By Taylor Martin | August 7, 2013 4:12 PM
After months of rumors, the LG
Optimus G2 is official, which means all the heresy can be laid to rest and we can finally put the device under the microscope and see how it compares with all the latest creations from other manufacturers.
Aside from the strange nature of the press event and the mostly tame reactions from the audience at said event, the G2 actually has a fair amount of tricks in its repertoire. In fact, it’s not all that different from what the Galaxy S 4 has to offer, and it has an answer to all those allegedly gimmicky features that come packed in the S4′s version of TouchWiz.
So what about the G2 is so impressive? What about LG’s hero device sets it apart from its toughest foes? Below is a list of its five most notable features.
Snapdragon … what?
Until recently, all the high-end flagships sported Qualcomm’s second-best chipset, the Snapdragon 600, which is composed of a quad-core Krait CPU and Adreno 320 GPU. By no means is this chipset a slouch. It powers the HTC One and Galaxy S 4 and offers some of the smoothest performance to date.
The Snapdragon 600′s max clock speed – officially – is 1.9GHz. It only supports up to 1080p video playback and capture, and it supports only USB 2.0. LG’s G2 is equipped with the Snapdragon 800, a 2.26GHz quad-core Krait CPU paired with the Adreno 330 GPU. It supports USB 3.0, up to 4K video playback and capture, and supports Quick Charge 2.0 for up to 75% faster charging times.
We’re not certain what all LG has enabled in this Snapdragon 800 chip, but there’s no questioning the raw horsepower under the G2′s hood. It is, by all means, a power user’s device.
With the Snapdragon 800, there are many things users cannot yet take advantage. The best way to put it is: the chipset in the G2 is there for future-proofing. Another future-proof feature available on the G2 is LTE Advanced support.
Here in the states, carriers are still building out their initial LTE networks. But LTE Advanced is a series of features that can be deployed on those blossoming networks, which will increase speeds up to seven times. Verizon promises to lead the way with LTE Advanced, and once it does, the G2 will be able to take advantage of the massive boosts in network speed and performance.
High fidelity audio, audio zooming
For you audiophiles out there, LG has greatly improved the quality of the audio output on the G2. CDs and standard MP3s generally offer 16-bit audio. The G2 will offer 24-bit 192kHz audio through speakers found on the bottom edge of the device.
LG says the ringtones will support the hi-fi audio, but you’ll have to scrounge for your own high-quality audio to take full advantage of the G2′s speakers. Also left to question is the actual output volume of said speakers.
Rest assured, the G2′s hi-fi speakers will be cross-examined with the deafening sound of the HTC One’s dual front-facing BoomSound speakers.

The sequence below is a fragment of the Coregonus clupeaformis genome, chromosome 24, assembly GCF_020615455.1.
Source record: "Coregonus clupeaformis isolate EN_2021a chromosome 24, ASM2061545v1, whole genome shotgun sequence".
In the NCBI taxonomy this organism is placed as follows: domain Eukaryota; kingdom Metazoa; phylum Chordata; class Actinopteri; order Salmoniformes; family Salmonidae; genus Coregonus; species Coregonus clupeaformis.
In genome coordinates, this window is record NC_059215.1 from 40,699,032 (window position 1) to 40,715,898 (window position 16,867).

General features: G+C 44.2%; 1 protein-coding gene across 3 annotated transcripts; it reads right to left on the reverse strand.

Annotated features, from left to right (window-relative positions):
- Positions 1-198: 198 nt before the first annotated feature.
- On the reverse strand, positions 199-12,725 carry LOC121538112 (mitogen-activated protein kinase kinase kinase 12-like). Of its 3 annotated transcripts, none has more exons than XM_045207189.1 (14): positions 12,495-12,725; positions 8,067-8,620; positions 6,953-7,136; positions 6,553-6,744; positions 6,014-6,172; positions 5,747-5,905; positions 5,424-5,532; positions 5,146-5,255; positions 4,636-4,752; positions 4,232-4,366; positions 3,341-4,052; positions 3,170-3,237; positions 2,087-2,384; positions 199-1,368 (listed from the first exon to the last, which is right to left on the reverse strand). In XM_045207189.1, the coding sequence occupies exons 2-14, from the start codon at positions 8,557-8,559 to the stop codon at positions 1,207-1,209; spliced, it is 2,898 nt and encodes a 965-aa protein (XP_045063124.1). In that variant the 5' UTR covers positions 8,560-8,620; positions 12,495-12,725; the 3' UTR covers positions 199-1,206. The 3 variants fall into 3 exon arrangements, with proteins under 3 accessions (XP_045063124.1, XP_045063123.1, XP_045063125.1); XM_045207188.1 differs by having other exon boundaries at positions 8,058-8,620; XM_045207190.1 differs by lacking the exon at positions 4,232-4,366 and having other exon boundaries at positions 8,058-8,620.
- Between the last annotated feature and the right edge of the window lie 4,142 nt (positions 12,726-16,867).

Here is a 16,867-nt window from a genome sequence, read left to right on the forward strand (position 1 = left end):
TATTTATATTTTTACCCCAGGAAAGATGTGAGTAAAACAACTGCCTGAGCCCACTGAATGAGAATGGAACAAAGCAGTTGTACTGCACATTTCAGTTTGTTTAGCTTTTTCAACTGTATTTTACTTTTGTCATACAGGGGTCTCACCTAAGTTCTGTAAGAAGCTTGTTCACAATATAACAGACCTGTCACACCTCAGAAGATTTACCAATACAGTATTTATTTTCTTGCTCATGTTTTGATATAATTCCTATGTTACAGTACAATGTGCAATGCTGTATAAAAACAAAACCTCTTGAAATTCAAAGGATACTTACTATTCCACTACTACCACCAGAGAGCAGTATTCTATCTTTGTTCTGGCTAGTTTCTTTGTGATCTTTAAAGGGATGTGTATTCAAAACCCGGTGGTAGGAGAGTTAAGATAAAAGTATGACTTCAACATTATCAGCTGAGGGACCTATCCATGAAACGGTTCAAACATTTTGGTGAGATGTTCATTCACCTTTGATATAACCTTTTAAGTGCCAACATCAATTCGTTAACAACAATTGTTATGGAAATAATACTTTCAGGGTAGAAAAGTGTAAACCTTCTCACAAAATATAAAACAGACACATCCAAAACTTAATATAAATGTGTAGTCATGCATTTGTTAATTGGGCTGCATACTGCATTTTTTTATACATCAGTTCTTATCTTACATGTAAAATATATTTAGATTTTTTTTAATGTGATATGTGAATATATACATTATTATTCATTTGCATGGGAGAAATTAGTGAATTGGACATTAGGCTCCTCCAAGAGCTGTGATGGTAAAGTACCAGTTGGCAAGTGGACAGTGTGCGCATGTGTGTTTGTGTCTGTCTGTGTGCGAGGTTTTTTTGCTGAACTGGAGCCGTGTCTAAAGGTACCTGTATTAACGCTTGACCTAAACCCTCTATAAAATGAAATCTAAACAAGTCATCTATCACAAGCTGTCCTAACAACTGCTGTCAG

The other unique audio feature on the G2 is what LG is calling “Audio Zooming”, and the way it works is while recording video, you can isolate the sounds you want while “deemphasizing” all other unwanted noise. This could be a very useful feature, if it works as advertised.
The button configuration on the G2 is admittedly weird. It’s … unusual. The power button and volume rockers are nowhere to be found along the device’s edges. Instead, below the camera sensor on the back of the phone rests volume toggles with a power button between them.
Honestly, we’re not convinced this is as much a feature as it is an inconvenience or LG’s failed attempt at true innovation. The location of the buttons is … ergonomic, but not necessarily practical. For instance, LG had to come up with a way for users to turn the device on while it’s laying on a flat surface, face-up. And that, my friends, is where one of the neater features of the G2 lies. Knock on the screen twice and the device leaves standby.
No, this isn’t the first time we’ve seen this feature, or even something like it. You can do the very same thing with the Lumia 1020, but that’s not the point. The point is: more manufacturers are following this trend, and that’s an awesome thing, even if it leads to buttons somehow finding their way to the backside of the device.
But long has been ask the question why this mode doesn’t exist on smartphones. The consensus is that tablets are often shared. Smartphones, on the other hand, are much more personal devices which we rarely share. However, on occasion, there comes a time when someone may need to borrow your phone.
Fortunately, the G2 offers an easily accessible Guest Mode that can be triggered from the lock screen. This certainly isn’t a first either; but it is the first time guest mode has come as a built-in, stock feature on a high-end smartphone.